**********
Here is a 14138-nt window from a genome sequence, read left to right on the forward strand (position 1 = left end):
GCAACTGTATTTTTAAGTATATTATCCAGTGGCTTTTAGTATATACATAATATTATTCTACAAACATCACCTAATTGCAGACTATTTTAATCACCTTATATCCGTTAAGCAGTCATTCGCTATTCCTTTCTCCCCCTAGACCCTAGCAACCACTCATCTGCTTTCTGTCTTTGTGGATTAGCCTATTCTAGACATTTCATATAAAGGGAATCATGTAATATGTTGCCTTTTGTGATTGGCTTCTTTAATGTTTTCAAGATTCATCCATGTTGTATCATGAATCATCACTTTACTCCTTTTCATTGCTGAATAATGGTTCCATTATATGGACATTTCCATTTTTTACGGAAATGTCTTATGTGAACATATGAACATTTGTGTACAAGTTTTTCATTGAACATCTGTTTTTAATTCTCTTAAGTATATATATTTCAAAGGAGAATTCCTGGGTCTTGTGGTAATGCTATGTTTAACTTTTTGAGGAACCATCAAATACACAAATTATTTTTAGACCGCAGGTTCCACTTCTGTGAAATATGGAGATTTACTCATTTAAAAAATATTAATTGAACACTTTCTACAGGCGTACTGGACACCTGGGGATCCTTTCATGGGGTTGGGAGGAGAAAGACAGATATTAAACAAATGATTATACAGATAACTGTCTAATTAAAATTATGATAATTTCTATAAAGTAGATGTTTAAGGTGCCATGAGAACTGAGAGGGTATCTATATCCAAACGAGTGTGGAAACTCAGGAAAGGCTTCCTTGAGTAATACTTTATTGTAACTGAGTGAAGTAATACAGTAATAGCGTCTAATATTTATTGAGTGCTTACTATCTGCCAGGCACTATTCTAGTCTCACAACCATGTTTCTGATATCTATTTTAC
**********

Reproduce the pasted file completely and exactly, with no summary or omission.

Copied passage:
Here is a 14138-nt window from a genome sequence, read left to right on the forward strand (position 1 = left end):
GCAACTGTATTTTTAAGTATATTATCCAGTGGCTTTTAGTATATACATAATATTATTCTACAAACATCACCTAATTGCAGACTATTTTAATCACCTTATATCCGTTAAGCAGTCATTCGCTATTCCTTTCTCCCCCTAGACCCTAGCAACCACTCATCTGCTTTCTGTCTTTGTGGATTAGCCTATTCTAGACATTTCATATAAAGGGAATCATGTAATATGTTGCCTTTTGTGATTGGCTTCTTTAATGTTTTCAAGATTCATCCATGTTGTATCATGAATCATCACTTTACTCCTTTTCATTGCTGAATAATGGTTCCATTATATGGACATTTCCATTTTTTACGGAAATGTCTTATGTGAACATATGAACATTTGTGTACAAGTTTTTCATTGAACATCTGTTTTTAATTCTCTTAAGTATATATATTTCAAAGGAGAATTCCTGGGTCTTGTGGTAATGCTATGTTTAACTTTTTGAGGAACCATCAAATACACAAATTATTTTTAGACCGCAGGTTCCACTTCTGTGAAATATGGAGATTTACTCATTTAAAAAATATTAATTGAACACTTTCTACAGGCGTACTGGACACCTGGGGATCCTTTCATGGGGTTGGGAGGAGAAAGACAGATATTAAACAAATGATTATACAGATAACTGTCTAATTAAAATTATGATAATTTCTATAAAGTAGATGTTTAAGGTGCCATGAGAACTGAGAGGGTATCTATATCCAAACGAGTGTGGAAACTCAGGAAAGGCTTCCTTGAGTAATACTTTATTGTAACTGAGTGAAGTAATACAGTAATAGCGTCTAATATTTATTGAGTGCTTACTATCTGCCAGGCACTATTCTAGTCTCACAACCATGTTTCTGATATCTATTTTAC